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descriptionGene trees are generally assumed to reflect the underlying phylogeny of the species, and they are, therefore, generally expected to be congruent with each other. Published gene trees from sequences of three nuclear genes--two 5S DNA arrays and the internal transcribed spacer (ITS) of the ribosomal RNA gene--are known to give somewhat different histories for diploid members of the Triticeae. A phylogeny based on cpDNA restriction sites gives yet another topology. Some discrepancies come from poorly supported nodes. Other differences, however, are statistically significant. The differences among the nuclear gene trees can be ascribed to particular taxa (notably Triticum monococcum and Aegilops tauschii), which have different histories for particular parts of their genomes. We have removed these two taxa, combined the three nuclear loci to produce a well-supported tree, and introduced the two species later as reticulations. The cpDNA tree has no groups in common with any of the nuclear gene trees, and is therefore not combined with them. Multiple reticulations must be introduced to reconcile the cpDNA and combined nuclear trees. Such dramatic differences among gene trees might be expected among populations in a species complex, but are surprising among intersterile genera
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subjectAEGILOPS ; Biological taxonomies ; Chloroplasts ; Datasets ; DIPLOIDIA ; DIPLOIDIE ; Diploidy ; ESPECE ; ESPECIES ; Evolutionary genetics ; FILOGENIA ; GENE ; Genera ; GENES ; GENETICA ; GENETIQUE ; Genomes ; GRAMINEAE ; Phylogenetics ; PHYLOGENIE ; Taxa ; TRITICUM MONOCOCCUM
ispartofSystematic botany, 1996-07, Vol.21 (3), p.321-347
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abstractGene trees are generally assumed to reflect the underlying phylogeny of the species, and they are, therefore, generally expected to be congruent with each other. Published gene trees from sequences of three nuclear genes--two 5S DNA arrays and the internal transcribed spacer (ITS) of the ribosomal RNA gene--are known to give somewhat different histories for diploid members of the Triticeae. A phylogeny based on cpDNA restriction sites gives yet another topology. Some discrepancies come from poorly supported nodes. Other differences, however, are statistically significant. The differences among the nuclear gene trees can be ascribed to particular taxa (notably Triticum monococcum and Aegilops tauschii), which have different histories for particular parts of their genomes. We have removed these two taxa, combined the three nuclear loci to produce a well-supported tree, and introduced the two species later as reticulations. The cpDNA tree has no groups in common with any of the nuclear gene trees, and is therefore not combined with them. Multiple reticulations must be introduced to reconcile the cpDNA and combined nuclear trees. Such dramatic differences among gene trees might be expected among populations in a species complex, but are surprising among intersterile genera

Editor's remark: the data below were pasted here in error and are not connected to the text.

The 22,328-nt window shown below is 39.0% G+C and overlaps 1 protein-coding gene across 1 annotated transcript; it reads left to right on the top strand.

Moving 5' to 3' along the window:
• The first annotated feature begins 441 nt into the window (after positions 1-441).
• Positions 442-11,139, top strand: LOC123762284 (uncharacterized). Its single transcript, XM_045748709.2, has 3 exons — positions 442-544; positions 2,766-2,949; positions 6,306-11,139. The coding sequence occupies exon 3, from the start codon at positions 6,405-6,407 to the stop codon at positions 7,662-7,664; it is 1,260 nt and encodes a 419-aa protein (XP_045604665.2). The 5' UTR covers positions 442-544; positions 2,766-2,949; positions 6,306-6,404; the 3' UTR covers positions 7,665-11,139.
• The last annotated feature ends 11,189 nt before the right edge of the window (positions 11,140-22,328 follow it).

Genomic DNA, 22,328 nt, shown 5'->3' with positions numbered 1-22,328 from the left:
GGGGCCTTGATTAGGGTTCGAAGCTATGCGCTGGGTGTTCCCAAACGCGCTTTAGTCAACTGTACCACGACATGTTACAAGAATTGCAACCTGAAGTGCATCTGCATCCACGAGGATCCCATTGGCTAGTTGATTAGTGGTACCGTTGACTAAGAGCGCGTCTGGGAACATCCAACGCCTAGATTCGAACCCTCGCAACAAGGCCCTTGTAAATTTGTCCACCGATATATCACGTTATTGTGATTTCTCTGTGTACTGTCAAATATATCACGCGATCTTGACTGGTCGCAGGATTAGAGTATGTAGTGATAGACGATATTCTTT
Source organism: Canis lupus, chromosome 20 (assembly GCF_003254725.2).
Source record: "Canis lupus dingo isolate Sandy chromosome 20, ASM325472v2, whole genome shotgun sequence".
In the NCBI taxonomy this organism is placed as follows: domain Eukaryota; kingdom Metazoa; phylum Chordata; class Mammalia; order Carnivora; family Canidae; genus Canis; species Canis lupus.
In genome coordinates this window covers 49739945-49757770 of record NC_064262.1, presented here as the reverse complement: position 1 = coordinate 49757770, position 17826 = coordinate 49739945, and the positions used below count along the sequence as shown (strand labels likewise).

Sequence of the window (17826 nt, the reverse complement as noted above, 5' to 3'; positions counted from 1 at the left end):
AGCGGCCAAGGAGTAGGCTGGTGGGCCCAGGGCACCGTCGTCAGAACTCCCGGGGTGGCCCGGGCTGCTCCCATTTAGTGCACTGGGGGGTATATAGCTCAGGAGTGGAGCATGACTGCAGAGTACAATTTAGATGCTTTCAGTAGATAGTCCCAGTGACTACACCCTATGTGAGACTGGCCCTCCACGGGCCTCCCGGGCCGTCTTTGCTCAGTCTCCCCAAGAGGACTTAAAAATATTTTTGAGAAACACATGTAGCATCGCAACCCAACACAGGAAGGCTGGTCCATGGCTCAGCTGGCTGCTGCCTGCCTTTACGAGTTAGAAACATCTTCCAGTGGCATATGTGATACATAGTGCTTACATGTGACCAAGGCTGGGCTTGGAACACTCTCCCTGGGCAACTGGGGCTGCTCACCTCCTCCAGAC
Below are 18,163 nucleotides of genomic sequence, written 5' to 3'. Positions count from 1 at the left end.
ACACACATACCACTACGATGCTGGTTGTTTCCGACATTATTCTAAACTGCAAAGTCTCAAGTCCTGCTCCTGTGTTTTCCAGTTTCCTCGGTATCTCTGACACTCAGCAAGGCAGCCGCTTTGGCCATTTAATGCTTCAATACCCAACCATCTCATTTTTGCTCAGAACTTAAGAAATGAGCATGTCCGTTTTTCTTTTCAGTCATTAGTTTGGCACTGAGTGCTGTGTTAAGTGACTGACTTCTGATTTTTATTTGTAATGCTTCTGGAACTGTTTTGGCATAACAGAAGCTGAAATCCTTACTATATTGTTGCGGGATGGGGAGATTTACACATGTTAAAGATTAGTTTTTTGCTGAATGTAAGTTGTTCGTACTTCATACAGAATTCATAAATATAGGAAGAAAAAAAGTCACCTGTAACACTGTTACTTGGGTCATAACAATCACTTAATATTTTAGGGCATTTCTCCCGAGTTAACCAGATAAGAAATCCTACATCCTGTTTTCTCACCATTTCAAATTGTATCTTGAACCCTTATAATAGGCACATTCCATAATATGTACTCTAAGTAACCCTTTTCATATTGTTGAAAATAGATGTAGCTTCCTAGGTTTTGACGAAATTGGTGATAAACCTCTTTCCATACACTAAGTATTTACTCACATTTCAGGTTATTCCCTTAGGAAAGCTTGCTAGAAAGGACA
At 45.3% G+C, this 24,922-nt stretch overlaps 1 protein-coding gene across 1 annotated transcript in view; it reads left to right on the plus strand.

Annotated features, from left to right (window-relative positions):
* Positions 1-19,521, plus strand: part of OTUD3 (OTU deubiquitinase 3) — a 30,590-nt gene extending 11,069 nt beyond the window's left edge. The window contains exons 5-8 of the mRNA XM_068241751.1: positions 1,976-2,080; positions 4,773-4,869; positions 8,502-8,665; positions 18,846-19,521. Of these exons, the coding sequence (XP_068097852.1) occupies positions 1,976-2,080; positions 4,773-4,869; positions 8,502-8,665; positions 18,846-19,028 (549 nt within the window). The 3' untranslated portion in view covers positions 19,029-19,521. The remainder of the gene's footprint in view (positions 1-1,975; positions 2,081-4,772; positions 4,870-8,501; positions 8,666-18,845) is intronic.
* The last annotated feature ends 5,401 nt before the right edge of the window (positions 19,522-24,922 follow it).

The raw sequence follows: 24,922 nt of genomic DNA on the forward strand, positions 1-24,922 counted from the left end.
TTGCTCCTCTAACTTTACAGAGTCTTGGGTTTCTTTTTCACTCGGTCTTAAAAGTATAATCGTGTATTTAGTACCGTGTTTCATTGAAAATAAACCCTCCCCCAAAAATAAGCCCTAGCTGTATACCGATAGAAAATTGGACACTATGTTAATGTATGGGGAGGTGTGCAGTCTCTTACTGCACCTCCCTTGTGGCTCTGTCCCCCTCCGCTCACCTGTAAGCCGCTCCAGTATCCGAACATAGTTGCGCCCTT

pubAmerican Society of Plant Taxonomists
doi10.2307/2419662